History of Fort Hill, Part 2 (2008). Mural by: Loray McDuffie, Taylor Saintable, Edwin Perez-Clancy, Christine O'Connell, Julia Andreasson, Jorge Benitez, Divah Payne, Lucy Saintcyr, Laua Dedonato, Gregg Bernstein.

Thursday, June 3, 2010

Sharing the Sidewalk with Toddlers

Anonymous called me a name in the comment (to this post) that have I just deleted, not a particularly bad name, but certainly unnecessary to get his point across. The rest of his post was this:

"And if you were hit by a bike while walking in the middle of the bike path, it would be the righteous bike rider's fault, right?"

Which misses the point completely, because I'm actually on the side of rational transportation policy, presumably his side. After all I was sufficiently interested in promoting bicycling to stand there and count them rather than reading a book until my late bus came.

I have been a devoted bicylist—for years. I have consistently commuted in 3°F weather. I have been doored more than once. I have been smashed up onto the hood of a left-turning automobile (whose driver I called a much worse name, you can be sure). I've twisted my front wheel and fork in trolley tracks. I can repack my bearing races and restring a wheel. I'm just not bicycling now.

Pedestrians, bicyclists, and mass transit users are all getting the transportation shaft. Too much of the infrastructure is devoted to a losing game—personal automobiles powered with petroleum products.

The fact that I find I have to disdain a marked pedestrian way in preference to a marked cycling way and the fact that an imprudent bicyclist may ride too fast and collide with me have less to do with where we walk and ride than it condemns the social choices we collectively have made concerning allocation of resources among the various transportation modes.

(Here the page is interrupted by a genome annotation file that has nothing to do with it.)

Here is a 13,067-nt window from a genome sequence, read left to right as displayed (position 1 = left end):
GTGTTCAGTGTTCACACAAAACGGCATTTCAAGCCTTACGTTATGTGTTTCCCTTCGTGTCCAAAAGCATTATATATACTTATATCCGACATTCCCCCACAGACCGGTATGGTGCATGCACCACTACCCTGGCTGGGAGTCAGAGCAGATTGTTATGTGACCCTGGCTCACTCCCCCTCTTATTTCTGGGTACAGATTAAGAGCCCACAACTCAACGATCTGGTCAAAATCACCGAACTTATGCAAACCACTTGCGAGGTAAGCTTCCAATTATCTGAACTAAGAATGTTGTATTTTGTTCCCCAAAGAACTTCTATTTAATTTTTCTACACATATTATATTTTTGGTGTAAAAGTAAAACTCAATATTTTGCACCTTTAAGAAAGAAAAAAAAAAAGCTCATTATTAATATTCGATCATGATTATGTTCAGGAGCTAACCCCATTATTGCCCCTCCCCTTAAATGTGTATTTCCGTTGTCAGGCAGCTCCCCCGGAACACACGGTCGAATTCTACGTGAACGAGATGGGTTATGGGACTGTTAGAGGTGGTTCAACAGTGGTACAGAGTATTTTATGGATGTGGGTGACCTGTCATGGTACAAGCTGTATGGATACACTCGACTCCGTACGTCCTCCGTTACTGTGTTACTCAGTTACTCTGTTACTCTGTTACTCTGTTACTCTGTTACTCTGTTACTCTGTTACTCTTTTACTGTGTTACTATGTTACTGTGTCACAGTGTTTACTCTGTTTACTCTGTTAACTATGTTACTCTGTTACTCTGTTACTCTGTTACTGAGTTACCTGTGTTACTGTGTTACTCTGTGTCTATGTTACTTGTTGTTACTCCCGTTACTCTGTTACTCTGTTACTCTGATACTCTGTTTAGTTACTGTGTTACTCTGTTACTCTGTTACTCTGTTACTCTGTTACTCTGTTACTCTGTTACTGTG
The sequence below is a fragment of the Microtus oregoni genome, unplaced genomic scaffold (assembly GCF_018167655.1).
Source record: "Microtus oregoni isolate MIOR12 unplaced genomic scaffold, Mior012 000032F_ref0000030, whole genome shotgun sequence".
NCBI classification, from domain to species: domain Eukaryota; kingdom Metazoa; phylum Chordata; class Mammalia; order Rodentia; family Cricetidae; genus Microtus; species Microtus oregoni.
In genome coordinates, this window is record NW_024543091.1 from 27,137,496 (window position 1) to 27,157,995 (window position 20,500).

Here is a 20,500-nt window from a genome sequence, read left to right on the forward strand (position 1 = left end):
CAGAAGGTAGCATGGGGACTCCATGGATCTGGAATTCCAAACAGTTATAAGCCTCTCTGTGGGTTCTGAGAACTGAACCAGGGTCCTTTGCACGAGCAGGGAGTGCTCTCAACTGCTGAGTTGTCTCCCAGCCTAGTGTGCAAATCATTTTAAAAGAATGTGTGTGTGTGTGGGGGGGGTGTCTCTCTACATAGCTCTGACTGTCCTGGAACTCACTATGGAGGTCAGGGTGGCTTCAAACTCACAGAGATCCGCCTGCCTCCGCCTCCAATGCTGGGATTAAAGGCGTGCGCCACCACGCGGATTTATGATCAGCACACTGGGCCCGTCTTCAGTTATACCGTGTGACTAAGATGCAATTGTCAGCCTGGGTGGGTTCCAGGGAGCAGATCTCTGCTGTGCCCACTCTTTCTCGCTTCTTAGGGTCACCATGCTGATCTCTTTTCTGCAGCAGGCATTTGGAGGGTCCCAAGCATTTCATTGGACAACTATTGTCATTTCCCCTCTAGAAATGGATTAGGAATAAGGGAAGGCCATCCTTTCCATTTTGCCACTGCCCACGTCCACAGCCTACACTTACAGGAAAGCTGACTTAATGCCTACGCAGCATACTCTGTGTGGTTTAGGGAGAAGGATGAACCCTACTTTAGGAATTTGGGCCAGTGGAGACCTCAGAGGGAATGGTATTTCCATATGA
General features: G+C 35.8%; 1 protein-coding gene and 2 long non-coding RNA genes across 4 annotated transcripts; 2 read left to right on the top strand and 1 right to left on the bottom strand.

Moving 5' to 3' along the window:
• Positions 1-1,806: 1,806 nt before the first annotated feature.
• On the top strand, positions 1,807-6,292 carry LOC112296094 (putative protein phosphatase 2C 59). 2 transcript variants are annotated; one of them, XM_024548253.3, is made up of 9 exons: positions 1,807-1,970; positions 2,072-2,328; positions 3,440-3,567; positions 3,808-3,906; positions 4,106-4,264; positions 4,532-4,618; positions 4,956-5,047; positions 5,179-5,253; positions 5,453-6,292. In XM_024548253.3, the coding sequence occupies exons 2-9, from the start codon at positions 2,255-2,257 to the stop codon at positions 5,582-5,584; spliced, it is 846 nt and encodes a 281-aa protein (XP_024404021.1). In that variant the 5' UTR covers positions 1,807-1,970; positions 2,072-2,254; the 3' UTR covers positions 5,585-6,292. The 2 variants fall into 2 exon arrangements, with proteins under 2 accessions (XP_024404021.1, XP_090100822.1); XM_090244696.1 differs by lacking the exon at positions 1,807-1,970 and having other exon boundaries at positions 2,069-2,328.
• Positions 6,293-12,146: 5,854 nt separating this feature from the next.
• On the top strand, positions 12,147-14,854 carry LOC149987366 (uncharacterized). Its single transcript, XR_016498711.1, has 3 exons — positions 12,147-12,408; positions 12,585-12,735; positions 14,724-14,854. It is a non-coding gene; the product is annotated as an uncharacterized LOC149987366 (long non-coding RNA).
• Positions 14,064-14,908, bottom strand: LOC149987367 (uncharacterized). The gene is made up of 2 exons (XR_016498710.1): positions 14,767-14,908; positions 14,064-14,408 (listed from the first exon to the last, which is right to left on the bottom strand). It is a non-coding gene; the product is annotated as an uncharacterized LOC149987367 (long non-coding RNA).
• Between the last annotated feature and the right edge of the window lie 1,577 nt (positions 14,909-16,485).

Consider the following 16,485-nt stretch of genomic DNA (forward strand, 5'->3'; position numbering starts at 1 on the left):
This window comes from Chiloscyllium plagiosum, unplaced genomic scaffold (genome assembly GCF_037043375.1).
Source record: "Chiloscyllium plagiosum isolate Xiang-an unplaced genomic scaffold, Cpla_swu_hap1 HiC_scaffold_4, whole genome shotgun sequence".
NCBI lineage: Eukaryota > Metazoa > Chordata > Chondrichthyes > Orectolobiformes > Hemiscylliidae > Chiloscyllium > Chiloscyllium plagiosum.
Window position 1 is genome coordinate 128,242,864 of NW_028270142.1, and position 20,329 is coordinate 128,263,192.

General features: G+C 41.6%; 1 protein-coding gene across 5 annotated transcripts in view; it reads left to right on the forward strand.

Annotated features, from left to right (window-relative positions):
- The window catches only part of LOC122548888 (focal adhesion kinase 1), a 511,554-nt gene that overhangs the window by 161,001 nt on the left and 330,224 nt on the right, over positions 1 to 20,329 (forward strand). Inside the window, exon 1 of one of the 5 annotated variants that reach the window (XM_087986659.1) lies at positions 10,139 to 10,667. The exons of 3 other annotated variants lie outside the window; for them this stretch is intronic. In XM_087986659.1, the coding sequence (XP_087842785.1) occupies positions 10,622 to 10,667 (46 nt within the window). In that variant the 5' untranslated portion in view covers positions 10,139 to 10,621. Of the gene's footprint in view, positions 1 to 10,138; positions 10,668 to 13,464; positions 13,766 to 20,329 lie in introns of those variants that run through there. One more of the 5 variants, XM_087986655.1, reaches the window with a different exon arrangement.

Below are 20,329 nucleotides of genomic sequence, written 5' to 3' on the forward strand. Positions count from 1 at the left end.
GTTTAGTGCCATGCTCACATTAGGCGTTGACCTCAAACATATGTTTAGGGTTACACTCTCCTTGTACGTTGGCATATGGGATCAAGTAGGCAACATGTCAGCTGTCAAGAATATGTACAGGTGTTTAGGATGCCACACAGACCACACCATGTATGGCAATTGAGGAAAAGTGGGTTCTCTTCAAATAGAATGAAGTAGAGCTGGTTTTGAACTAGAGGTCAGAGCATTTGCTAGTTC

Forgive me for reposting this picture (from the previous post) which shows the sign directing pedestrians to walk on smooth concrete in a straight line adjacent to six lanes of traffic, and directing bicycles to bumpy macadam in an inefficient undulating path. Forget the lack of appropriateness of each path to the intended users.

Rather focus on the small group of children, toddlers, actually, and their chaperons to the left of the photograph. I wanted to take a better picture of them, but I did not want to agitate the adults by being a stranger photographing their young charges.

Every day, when the weather is clement, approximately two dozen toddlers take a very slow walk along this segment of the Southwest Corridor Park. Sometimes they are pulled along in a wagon, sometimes they walk together holding onto a rope, as a way to keep them safe and well-marshaled.

It is a perfectly natural activity, something we all would applaud. They obviously do not belong on the designated pedestrian sidewalk next to the Columbus Avenue traffic sewer. They obviously belong on the safe way, among the trees and birds. They ought to walk at their accustomed pace, only being careful to keep together and keep on the path.

It ought not be necessary for them to keep to the right, heed bicycle bells, listen for shouts of "ON THE LEFT," or have any awareness of their surroundings.

It is incumbent upon all walkers, wheeled persons (inline skaters, skaterboarders, unicyclists, bicyclists, and everybody) to slow to an appropriate speed, to the point of dismounting if necessary, to ensure these children can enjoy their morning walk without danger.

This is not an optimal situation. Two to three lanes of Columbus Avenue ought to be devoted to human-powered transportation. Those lanes ought to be full to the brim with humans powering their own transportation. The children and other pedestrians ought to be able to enjoy their walkways unmolested.

This is not yet the state of affairs. And, until it is, we have to share the road.

A final note. Adam Gaffin, in his business at UniversalHub, may have to tolerate name-calling in the comments on his site, but I do not. I'm interested in what folk have to say, but I will delete without fail comments that are not polite.

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